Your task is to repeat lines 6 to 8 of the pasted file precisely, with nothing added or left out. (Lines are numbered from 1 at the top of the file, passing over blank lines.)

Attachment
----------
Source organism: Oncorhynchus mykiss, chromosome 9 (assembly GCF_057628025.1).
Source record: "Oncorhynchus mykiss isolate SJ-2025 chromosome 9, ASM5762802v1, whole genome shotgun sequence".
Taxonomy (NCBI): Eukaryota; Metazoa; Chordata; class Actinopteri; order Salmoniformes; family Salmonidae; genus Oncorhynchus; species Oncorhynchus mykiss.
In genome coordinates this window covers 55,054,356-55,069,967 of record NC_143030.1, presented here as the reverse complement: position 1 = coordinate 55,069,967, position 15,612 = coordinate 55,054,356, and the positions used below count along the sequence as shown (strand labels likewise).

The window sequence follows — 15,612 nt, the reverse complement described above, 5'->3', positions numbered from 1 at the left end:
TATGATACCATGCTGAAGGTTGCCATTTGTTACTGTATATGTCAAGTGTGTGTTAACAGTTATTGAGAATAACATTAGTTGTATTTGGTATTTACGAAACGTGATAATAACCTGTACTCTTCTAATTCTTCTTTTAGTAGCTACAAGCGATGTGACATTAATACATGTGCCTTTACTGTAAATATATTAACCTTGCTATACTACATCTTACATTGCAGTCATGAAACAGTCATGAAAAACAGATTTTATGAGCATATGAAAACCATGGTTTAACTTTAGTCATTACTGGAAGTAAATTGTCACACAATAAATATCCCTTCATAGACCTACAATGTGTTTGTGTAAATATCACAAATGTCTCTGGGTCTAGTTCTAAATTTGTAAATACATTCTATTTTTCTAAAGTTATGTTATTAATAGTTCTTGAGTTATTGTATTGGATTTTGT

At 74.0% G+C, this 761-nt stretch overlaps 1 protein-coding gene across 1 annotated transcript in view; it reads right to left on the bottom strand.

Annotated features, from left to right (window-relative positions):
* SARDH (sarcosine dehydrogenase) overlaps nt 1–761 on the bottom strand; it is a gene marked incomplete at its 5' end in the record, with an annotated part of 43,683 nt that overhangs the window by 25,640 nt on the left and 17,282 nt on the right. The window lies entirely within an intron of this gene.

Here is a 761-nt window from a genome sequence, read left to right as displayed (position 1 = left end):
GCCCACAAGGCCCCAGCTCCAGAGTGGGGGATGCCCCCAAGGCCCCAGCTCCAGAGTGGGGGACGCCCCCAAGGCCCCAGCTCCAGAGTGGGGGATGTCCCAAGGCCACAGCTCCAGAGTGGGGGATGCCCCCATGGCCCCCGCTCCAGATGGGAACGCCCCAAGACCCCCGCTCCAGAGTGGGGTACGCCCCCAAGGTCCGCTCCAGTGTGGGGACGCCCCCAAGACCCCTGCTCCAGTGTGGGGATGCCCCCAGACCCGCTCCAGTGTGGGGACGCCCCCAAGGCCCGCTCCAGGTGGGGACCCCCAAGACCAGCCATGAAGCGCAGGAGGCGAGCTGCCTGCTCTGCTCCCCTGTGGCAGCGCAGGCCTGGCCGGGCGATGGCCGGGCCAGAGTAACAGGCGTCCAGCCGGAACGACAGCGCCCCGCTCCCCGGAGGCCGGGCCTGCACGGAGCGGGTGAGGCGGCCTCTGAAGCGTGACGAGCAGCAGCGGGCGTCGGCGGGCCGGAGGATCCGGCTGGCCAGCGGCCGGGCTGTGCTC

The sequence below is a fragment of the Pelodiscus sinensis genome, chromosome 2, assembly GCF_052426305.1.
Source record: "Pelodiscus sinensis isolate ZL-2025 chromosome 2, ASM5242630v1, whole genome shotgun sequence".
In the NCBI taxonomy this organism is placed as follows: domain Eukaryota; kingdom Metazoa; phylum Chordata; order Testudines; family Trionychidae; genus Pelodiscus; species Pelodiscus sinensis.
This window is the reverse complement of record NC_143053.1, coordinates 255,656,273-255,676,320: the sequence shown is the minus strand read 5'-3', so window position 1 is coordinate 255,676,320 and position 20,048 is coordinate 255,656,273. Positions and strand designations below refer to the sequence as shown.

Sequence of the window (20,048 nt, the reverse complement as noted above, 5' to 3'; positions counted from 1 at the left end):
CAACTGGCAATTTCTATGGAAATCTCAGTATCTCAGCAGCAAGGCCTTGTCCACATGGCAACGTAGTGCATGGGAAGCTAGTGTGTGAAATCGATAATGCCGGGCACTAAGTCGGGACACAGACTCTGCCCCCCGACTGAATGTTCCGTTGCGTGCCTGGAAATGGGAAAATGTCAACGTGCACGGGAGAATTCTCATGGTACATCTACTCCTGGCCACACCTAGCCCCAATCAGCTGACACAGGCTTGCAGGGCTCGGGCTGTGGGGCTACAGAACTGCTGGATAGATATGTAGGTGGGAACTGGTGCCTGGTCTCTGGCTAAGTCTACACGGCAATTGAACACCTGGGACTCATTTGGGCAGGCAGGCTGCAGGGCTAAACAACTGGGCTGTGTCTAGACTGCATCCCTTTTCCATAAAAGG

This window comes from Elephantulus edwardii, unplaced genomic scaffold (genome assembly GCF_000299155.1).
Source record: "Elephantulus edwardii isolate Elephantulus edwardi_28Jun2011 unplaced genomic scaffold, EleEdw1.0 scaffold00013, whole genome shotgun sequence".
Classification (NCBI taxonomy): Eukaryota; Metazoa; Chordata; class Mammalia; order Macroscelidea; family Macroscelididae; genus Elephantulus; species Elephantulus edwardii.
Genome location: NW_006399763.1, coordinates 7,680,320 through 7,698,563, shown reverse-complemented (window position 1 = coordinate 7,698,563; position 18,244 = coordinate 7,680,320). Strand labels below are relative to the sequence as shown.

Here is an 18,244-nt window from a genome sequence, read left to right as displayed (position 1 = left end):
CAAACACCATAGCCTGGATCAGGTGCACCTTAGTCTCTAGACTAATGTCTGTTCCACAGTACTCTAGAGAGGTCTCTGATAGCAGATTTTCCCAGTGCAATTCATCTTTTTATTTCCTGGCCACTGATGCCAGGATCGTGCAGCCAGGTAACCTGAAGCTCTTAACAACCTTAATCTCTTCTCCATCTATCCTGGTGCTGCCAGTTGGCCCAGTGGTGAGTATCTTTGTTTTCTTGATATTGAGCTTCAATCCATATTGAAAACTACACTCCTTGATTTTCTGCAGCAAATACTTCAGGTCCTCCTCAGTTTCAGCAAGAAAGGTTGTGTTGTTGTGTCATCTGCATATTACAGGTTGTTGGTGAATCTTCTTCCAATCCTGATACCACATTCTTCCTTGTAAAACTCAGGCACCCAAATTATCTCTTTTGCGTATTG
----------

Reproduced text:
TATGATACCATGCTGAAGGTTGCCATTTGTTACTGTATATGTCAAGTGTGTGTTAACAGTTATTGAGAATAACATTAGTTGTATTTGGTATTTACGAAACGTGATAATAACCTGTACTCTTCTAATTCTTCTTTTAGTAGCTACAAGCGATGTGACATTAATACATGTGCCTTTACTGTAAATATATTAACCTTGCTATACTACATCTTACATTGCAGTCATGAAACAGTCATGAAAAACAGATTTTATGAGCATATGAAAACCATGGTTTAACTTTAGTCATTACTGGAAGTAAATTGTCACACAATAAATATCCCTTCATAGACCTACAATGTGTTTGTGTAAATATCACAAATGTCTCTGGGTCTAGTTCTAAATTTGTAAATACATTCTATTTTTCTAAAGTTATGTTATTAATAGTTCTTGAGTTATTGTATTGGATTTTGT

At 74.0% G+C, this 761-nt stretch overlaps 1 protein-coding gene across 1 annotated transcript in view; it reads right to left on the bottom strand.

Annotated features, from left to right (window-relative positions):